Wednesday, June 20, 2007

Gaza schmaza!

I'm still having difficulties wrapping my head around the situation in Gaza and the West Bank. Now, W. meets with Ehud Olmert and says the both of them are going to help out Fatah in the West Bank. Olmert says to W., "like you, I want to strengthen the moderates," but that's not to say he's exactly on the same page with W.'s great new plan to shower Abbas and Fatah with military aid. If the interview he did in the NYT is any indication, he's not too hip on the plan to give Palestinians, no matter how moderate, a ton of weapons.

He told the Times: "Everyone says help the moderates and provide them with weapons. But it’s another thing to ask yourself, if I’m going to give weapons and these weapons are going to be taken by Hamas, what am I doing?"

[The same could probably be said about the new idea of arming the anti-al-Qaeda Sunni tribes in Iraq, too, but that's another rant.]

Whereas W. is talking about Abu Mazan being a "good fella" Olmert is talking about "making sure there is security for the Israeli people." W.'s pledge to help Israel out with another 10-year military agreement will probably smooth over Olmert's total distain for Abbas' ability to actually govern -- for a little while -- but W. & Co. shouldn't get the idea that Israel is going to play ball just because they're getting a few more billions worth of cluster bombs and "precision-guided" munitions.

If I'm the Israelis right now, I've got to be thinking our good friends the Americans are totally responsible for the mess that's sitting on their doorstep right now.

Kevin Peraino in Newsweek reports:

"In a confidential report leaked last week, United Nations envoy Alvaro de Soto wrote that 'the U.S. clearly pushed for a confrontation between Fatah and Hamas.' De Soto recounts listening to a U.S. official declare 'I like this violence' [Elliot Abrahams, perhaps?] twice at an envoy's meeting in Washington recently."

Despite Sean McCormick's dismissal of de Soto's summation of the situation as "the views of an individual," to me it rings absolutely true. Didn't John Bolton just say recently that he was "damn proud" of the U.S. deciding to sit back and allow Israel and Hezbollah duke it out, regardless of the tens of thousands of casualties Israel's air bombardment was causing? Condi kept insisting to our increasingly horrified allies that she was doing everything possible to arrange an "enduring ceasefire," but we now know she was just lying through her teeth.

And it was W.'s and Condis' insistence on holding elections in the first instance that led to Hamas coming to power, despite Israel's and Abu Mazan's loud objections. And arming Fatah has not only resulted in the showdown made inevitable by that flow of arms, which Fatah just lost in spectacular fashion, but has also, as Olmert pointed out, left Hamas swimming in shinny new American made weapons.

Why on earth would the Israelis go along with anything this bunch has to say now? My God, just look at Gaza -- to say nothing of Lebanon, Afghanistan and Iraq!

Of course, as much as I understand Israel's reluctance to go along with anything W. & Co. are proposing they're proscription for dealing with Hamas in Gaza is both totally predictable and just as counterproductive. The Newsweek cover story this week:

Ephraim Sneh, Israel's deputy defense minister says:

"'There's no common ground [with Hamas]' . . . Dialogue, he says, is almost certainly a nonstarter.' Listen to them, for God's sake! Gaza will be worse than Mogadishu. Our Apache [helicopter gunships] will talk to them.'"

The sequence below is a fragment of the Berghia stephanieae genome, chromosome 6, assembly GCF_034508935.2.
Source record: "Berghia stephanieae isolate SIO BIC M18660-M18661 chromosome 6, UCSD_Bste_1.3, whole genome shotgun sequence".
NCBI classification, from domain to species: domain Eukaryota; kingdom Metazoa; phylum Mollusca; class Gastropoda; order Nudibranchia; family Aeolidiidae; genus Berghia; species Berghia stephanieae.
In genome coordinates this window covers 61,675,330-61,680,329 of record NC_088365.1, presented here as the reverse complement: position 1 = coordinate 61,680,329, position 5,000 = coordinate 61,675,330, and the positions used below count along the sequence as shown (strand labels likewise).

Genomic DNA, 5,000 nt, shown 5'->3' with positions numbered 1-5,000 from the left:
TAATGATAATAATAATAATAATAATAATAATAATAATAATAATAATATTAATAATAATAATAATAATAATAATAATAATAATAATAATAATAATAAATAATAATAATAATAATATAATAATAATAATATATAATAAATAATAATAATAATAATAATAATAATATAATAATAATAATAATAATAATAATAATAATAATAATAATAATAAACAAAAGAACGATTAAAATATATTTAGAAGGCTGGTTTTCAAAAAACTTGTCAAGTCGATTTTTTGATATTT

That'll work out well, as it always does. Trying to pin the humanitarian disaster that's coming exclusively on Hamas will be a little trickier than usual, but that's what AIPAC is for, right?

Next stop: The West Bank:

AP reports today that:

"A senior Hamas leader said the group had been had recruited about 4,000 gunmen and had thousands of weapons. He said that when the signal comes to act, Hamas would carry out car bombings and try to assassinate Fatah leaders to destabilize the West Bank."

And, in a not very reassuring sign: "Yesterday, civilian cars were banned from security headquarters in the territory amid concerns about car bombs."

Fatah lawmaker Kamal Abu Rob can claim that, "The only way to deal with Hamas . . . is by dismantling every single military cell in the West Bank, and that's what the security apparatus is doing now," but he's missing the point that the very same, much better armed, security apparatus just got their asses handed to them by a bunch of raving lunatics. Call me crazy, but I haven't seen anything from Fatah in either the political realm or the in military arena that makes me think they have any ability to deal with Hamas, regardless of how much money W. throws at them.

It's been over a year and a half since the US and EU imposed sanctions on the PA and the Palestinians haven't appeared to have learned their lesson. As the Economist pointed out in an Op-Ed last week, Hamas, "Cannot be bludgeoned out of the equation. It represents a good chunk of Palestinians; some 44% of them across the two Palestinian territories voted for it. . . There is no sign that the Palestinians as a whole are turning against Hamas -" But hopefully -- "Most Palestinians, notably including even most who voted for Hamas, want a two-state solution in which a sovereign Palestinian state and a secure Israel one must co-exist side by side. Hamas knows it cannot ignore that view."

So, put it that way, I guess there's some hope. But then again . . .

This just in:


"Israel fired missiles and sent tanks on a foray into Gaza on Wednesday, killing four Palestinians in the deadliest military action since Hamas militants took control of the coastal strip."

Condi has a solution, though: "We're laying the foundations for someone else to succeed in the future, and I think that's fine."


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